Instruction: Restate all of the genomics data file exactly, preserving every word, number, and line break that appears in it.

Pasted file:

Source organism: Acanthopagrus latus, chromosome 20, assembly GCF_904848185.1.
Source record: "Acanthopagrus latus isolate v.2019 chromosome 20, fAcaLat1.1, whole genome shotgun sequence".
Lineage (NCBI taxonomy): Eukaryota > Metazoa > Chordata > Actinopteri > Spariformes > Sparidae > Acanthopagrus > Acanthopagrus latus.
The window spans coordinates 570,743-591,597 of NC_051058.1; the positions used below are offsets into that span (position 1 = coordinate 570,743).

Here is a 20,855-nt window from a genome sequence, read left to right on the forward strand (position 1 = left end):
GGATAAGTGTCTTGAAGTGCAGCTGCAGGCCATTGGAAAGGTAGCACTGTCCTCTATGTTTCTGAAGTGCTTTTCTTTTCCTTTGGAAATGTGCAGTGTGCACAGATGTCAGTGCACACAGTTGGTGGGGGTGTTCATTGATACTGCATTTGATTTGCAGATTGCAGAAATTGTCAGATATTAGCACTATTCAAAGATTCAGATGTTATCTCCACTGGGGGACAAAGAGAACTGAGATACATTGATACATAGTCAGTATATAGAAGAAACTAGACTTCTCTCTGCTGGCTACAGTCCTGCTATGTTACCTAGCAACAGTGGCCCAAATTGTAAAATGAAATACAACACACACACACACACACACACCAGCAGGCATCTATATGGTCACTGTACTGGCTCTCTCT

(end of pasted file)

Source organism: Acanthopagrus latus, chromosome 20, assembly GCF_904848185.1.
Source record: "Acanthopagrus latus isolate v.2019 chromosome 20, fAcaLat1.1, whole genome shotgun sequence".
Lineage (NCBI taxonomy): Eukaryota > Metazoa > Chordata > Actinopteri > Spariformes > Sparidae > Acanthopagrus > Acanthopagrus latus.
The window spans coordinates 570,743-591,597 of NC_051058.1; the positions used below are offsets into that span (position 1 = coordinate 570,743).

Here is a 20,855-nt window from a genome sequence, read left to right on the forward strand (position 1 = left end):
GGATAAGTGTCTTGAAGTGCAGCTGCAGGCCATTGGAAAGGTAGCACTGTCCTCTATGTTTCTGAAGTGCTTTTCTTTTCCTTTGGAAATGTGCAGTGTGCACAGATGTCAGTGCACACAGTTGGTGGGGGTGTTCATTGATACTGCATTTGATTTGCAGATTGCAGAAATTGTCAGATATTAGCACTATTCAAAGATTCAGATGTTATCTCCACTGGGGGACAAAGAGAACTGAGATACATTGATACATAGTCAGTATATAGAAGAAACTAGACTTCTCTCTGCTGGCTACAGTCCTGCTATGTTACCTAGCAACAGTGGCCCAAATTGTAAAATGAAATACAACACACACACACACACACACACCAGCAGGCATCTATATGGTCACTGTACTGGCTCTCTCT